Everest base camp felt something like what I’d imagine the moon to be. Dry, dusty, cold and icy. My hands were swollen, my feet tingled, and my balance was completely wobbly. I had a thumping headache from the altitude. The only real difference was that I didn’t feel at all light on my feet. And it took 7 days of walking, rather than space travel, to get there. Totally worth it.
A small bout of altitude sickness meant there was no way we were getting up Kala Pattar peak the next morning (which by all accounts gives the most epic view of Everest). I’m still slightly dark about it. But it didn’t really matter. Just being among those giant mountains was a privilege. Everest was so close, it almost felt climbable. Almost. Except for the fact that even at base camp, every step of mine was laboured. Still, I could see the top of Everest… just right… there.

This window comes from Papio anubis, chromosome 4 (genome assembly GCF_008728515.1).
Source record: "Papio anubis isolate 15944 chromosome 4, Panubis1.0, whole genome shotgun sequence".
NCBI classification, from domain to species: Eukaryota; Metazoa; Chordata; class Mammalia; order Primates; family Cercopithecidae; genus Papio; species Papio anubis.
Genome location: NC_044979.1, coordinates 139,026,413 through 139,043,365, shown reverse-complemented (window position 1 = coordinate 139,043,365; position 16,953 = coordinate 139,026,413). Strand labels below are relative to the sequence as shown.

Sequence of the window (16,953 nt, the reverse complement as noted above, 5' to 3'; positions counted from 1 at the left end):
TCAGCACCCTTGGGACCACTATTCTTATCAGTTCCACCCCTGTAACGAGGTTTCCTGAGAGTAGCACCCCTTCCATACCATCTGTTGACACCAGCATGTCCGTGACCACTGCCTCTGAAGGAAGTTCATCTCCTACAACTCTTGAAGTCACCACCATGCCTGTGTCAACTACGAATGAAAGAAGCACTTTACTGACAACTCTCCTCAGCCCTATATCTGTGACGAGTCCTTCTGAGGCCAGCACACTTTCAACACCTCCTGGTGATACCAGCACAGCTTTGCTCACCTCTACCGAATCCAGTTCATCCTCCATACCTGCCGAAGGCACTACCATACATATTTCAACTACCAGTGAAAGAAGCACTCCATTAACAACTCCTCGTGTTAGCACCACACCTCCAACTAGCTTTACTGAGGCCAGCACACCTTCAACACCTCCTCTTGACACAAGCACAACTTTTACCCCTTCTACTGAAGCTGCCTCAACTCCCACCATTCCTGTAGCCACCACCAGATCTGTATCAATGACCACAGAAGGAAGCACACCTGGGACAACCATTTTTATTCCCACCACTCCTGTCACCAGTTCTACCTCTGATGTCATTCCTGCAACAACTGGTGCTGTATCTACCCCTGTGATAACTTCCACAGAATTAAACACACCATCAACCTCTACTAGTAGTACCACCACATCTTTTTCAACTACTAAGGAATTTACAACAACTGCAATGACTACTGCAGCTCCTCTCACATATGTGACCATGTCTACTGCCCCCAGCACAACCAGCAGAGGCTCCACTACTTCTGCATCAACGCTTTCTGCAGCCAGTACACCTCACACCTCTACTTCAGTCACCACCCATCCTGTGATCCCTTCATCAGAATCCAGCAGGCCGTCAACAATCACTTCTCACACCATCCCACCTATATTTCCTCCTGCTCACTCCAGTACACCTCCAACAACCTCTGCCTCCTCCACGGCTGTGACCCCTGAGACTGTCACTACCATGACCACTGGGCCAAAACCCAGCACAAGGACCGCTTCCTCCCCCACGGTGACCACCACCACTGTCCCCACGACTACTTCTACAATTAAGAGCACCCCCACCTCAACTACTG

After the excitement of Basecamp wore off, we had an uncomfortable night at Gorekshep (with more of the headaches) before we were able to descend back down 500m and get some sweet relief. Surrounded by white peaks and bare dry valleys, there was an airy feel to the whole place. It was added to with each stone monument we passed, staning motionless in memory of the individuals who have perished on Everest.